However, this turned out to be my route to freedom. Instead of seeing it as the end, I took it as a challenge. This was my new beginning. If I did nothing good with this situation, I would truly lose. And I wasn’t about to lose because I knew I was capable of so much more. I had so much to offer the world and so much life ahead of me. So, I created a new life and a new direction—and it all started with popcorn.
Was there a specific moment when the idea for Comeback Snacks came to you, out of the blue?
I had been in prison for a few months, adjusting to my new “home”, with my new family. I went in with an open mind and took every minute as a learning experience. After hearing the stories of others, I began to realize that we had all gotten there not because we wanted to harm people, but because we all had gotten caught up in less-than-ideal circumstances that forced us to make an illegal decision. I also saw so much kindness and goodness in others, and so much potential all around.
I wanted to create something that could help shed light on this. We were having a Super Bowl viewing party and people had made various dishes. Food brought people together, it brought laughter, and it brought healing. Popcorn was also a popular prison snack, and I liked it because it was reasonably healthy. That’s when I knew I could combine popcorn and prison to create purpose.
Also, love the name! How did you come to choose it?
Originally, we were called Cons and Kernels, after I did a survey and found that it was the name of choice within the prison. But as we grew, we thought the name was a tad alienating. One of our messages is that we are all human and we all make mistakes, but we are also capable of making a comeback. After being out of prison for a year, that was exactly what we had done. We weren’t just cons—we had made a comeback—so, we changed the name to reflect the positive growth. Plus, it’s way catchier!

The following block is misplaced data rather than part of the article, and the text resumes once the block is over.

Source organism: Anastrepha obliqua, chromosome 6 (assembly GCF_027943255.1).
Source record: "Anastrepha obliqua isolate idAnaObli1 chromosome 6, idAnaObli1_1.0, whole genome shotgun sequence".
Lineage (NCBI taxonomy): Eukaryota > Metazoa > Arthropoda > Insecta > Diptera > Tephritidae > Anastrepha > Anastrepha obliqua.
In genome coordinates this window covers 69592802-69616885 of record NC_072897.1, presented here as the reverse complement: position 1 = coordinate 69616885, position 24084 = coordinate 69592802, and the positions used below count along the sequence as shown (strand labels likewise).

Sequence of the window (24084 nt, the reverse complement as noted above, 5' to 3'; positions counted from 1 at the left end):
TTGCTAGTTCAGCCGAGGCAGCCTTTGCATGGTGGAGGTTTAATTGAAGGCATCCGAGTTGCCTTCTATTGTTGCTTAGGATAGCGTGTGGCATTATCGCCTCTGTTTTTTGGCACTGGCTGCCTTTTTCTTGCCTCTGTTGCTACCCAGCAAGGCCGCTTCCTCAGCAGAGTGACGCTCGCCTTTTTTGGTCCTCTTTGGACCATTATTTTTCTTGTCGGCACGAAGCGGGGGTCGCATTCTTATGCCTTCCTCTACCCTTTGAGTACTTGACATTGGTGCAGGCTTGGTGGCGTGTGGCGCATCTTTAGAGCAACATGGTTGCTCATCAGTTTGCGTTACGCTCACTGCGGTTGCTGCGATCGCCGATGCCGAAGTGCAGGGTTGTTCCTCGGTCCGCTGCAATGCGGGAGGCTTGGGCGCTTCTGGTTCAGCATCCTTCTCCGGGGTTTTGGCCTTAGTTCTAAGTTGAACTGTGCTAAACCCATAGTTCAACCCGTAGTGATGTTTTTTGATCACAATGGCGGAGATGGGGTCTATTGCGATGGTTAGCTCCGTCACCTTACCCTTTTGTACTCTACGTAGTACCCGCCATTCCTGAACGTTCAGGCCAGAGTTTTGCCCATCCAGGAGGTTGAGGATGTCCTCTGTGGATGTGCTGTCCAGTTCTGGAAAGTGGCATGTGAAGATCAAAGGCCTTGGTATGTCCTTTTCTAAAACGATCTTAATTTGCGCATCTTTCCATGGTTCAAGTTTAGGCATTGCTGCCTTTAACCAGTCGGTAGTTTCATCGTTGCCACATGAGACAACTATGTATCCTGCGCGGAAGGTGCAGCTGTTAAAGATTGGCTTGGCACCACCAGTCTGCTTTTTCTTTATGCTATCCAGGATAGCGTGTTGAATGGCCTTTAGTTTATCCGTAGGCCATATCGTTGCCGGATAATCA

How did you use your business to turn your life around?
I used the business to create not just employment for myself but also to help spread a message and help others. Not only do we sell popcorn, but I also do speaking engagements with a variety of different audiences. Once you have positive momentum, you just keep going. It fuels itself. Having a busy schedule isn’t stressful, it’s what keeps me going. There is no turning back, but I think it’s important to look back to see the progress you’ve made.
How has this journey been for you? Could you comment on some of the ups and downs? What are some of the obstacles that you continue to face?
This journey has been full of excitement, frustration, fatigue, but overall, been incredibly fulfilling. I don’t see obstacles as obstacles, I see them as hills, and conquering hills is good. They might leave you out of breath, but they make you more mentally and physically fit.
The biggest hill I’ve had to climb is fighting for my mandate with the correctional system. When I came out, they didn’t want me hiring others that had criminal records. After a year of back-and-forth (and me being reallllly persistent), I was granted the “privilege” of being able to hire those that needed work. It was the best boxing match I’d ever won. Aside from that, there are industry-related obstacles, like figuring out pricing and distribution, product delivery, and much more, but again, I like to learn. I call it my “lived experience MBA.”
How has the reaction to your business been?
Overall, it’s been great! In the beginning, there are always nay-sayers, no matter what business you have, but that was motivating to me. The best way to silence stigma is through proof. And when you can make your mission relatable—like centering it around the fact that we ALL make mistakes and we ALL struggle and we ALL have made poor choices at some point in our lives—it actually brings people together rather than pushes them away. Also, it helps to have a good product to go with your mission. We made sure ours was top-notch, with a variety of unique flavors.
I would love to know how you wish to use your voice to change your community. What is the message you are trying to send with your and Comeback Snacks’ story?
The message we are trying to send is that no one is immune to struggle, and no one is immune to making mistakes. We have all had to ask for forgiveness, and if we want to receive it, we need to be willing to give it as well. Second chances can really save individuals, families, communities, and the world.